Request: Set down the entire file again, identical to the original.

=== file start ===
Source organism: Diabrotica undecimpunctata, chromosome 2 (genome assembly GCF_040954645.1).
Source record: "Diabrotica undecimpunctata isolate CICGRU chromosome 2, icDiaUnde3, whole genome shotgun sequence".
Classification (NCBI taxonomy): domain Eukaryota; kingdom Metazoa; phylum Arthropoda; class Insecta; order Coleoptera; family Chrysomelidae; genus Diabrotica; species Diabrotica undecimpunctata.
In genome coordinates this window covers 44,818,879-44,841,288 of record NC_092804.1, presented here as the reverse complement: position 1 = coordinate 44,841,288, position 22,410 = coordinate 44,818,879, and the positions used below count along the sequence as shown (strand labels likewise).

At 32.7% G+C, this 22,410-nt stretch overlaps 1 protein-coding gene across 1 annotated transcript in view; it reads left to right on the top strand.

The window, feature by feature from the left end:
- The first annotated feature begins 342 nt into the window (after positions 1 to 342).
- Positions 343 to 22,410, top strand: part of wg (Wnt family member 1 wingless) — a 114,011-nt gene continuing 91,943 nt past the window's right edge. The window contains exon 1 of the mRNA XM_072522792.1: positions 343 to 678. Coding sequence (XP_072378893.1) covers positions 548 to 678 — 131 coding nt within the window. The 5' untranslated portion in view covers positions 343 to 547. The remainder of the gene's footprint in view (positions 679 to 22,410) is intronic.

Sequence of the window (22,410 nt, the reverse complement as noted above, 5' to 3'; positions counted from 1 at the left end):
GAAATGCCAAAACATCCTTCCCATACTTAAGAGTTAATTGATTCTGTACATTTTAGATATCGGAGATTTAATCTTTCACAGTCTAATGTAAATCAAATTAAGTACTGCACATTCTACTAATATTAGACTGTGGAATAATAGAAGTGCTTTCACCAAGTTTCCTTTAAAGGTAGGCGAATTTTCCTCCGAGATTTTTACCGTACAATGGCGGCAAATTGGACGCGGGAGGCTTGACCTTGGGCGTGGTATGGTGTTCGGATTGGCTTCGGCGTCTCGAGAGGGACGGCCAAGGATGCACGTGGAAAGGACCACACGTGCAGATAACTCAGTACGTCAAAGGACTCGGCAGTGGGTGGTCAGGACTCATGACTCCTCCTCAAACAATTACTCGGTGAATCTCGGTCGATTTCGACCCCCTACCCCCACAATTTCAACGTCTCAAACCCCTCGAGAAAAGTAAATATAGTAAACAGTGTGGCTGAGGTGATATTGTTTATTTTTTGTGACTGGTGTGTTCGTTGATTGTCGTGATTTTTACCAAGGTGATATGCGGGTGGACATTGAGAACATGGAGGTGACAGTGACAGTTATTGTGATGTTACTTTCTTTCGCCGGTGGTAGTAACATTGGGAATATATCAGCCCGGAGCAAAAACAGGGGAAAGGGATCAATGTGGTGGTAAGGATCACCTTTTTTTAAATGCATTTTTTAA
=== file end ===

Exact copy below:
Source organism: Diabrotica undecimpunctata, chromosome 2 (genome assembly GCF_040954645.1).
Source record: "Diabrotica undecimpunctata isolate CICGRU chromosome 2, icDiaUnde3, whole genome shotgun sequence".
Classification (NCBI taxonomy): domain Eukaryota; kingdom Metazoa; phylum Arthropoda; class Insecta; order Coleoptera; family Chrysomelidae; genus Diabrotica; species Diabrotica undecimpunctata.
In genome coordinates this window covers 44,818,879-44,841,288 of record NC_092804.1, presented here as the reverse complement: position 1 = coordinate 44,841,288, position 22,410 = coordinate 44,818,879, and the positions used below count along the sequence as shown (strand labels likewise).

At 32.7% G+C, this 22,410-nt stretch overlaps 1 protein-coding gene across 1 annotated transcript in view; it reads left to right on the top strand.

The window, feature by feature from the left end:
- The first annotated feature begins 342 nt into the window (after positions 1 to 342).
- Positions 343 to 22,410, top strand: part of wg (Wnt family member 1 wingless) — a 114,011-nt gene continuing 91,943 nt past the window's right edge. The window contains exon 1 of the mRNA XM_072522792.1: positions 343 to 678. Coding sequence (XP_072378893.1) covers positions 548 to 678 — 131 coding nt within the window. The 5' untranslated portion in view covers positions 343 to 547. The remainder of the gene's footprint in view (positions 679 to 22,410) is intronic.

Sequence of the window (22,410 nt, the reverse complement as noted above, 5' to 3'; positions counted from 1 at the left end):
GAAATGCCAAAACATCCTTCCCATACTTAAGAGTTAATTGATTCTGTACATTTTAGATATCGGAGATTTAATCTTTCACAGTCTAATGTAAATCAAATTAAGTACTGCACATTCTACTAATATTAGACTGTGGAATAATAGAAGTGCTTTCACCAAGTTTCCTTTAAAGGTAGGCGAATTTTCCTCCGAGATTTTTACCGTACAATGGCGGCAAATTGGACGCGGGAGGCTTGACCTTGGGCGTGGTATGGTGTTCGGATTGGCTTCGGCGTCTCGAGAGGGACGGCCAAGGATGCACGTGGAAAGGACCACACGTGCAGATAACTCAGTACGTCAAAGGACTCGGCAGTGGGTGGTCAGGACTCATGACTCCTCCTCAAACAATTACTCGGTGAATCTCGGTCGATTTCGACCCCCTACCCCCACAATTTCAACGTCTCAAACCCCTCGAGAAAAGTAAATATAGTAAACAGTGTGGCTGAGGTGATATTGTTTATTTTTTGTGACTGGTGTGTTCGTTGATTGTCGTGATTTTTACCAAGGTGATATGCGGGTGGACATTGAGAACATGGAGGTGACAGTGACAGTTATTGTGATGTTACTTTCTTTCGCCGGTGGTAGTAACATTGGGAATATATCAGCCCGGAGCAAAAACAGGGGAAAGGGATCAATGTGGTGGTAAGGATCACCTTTTTTTAAATGCATTTTTTAA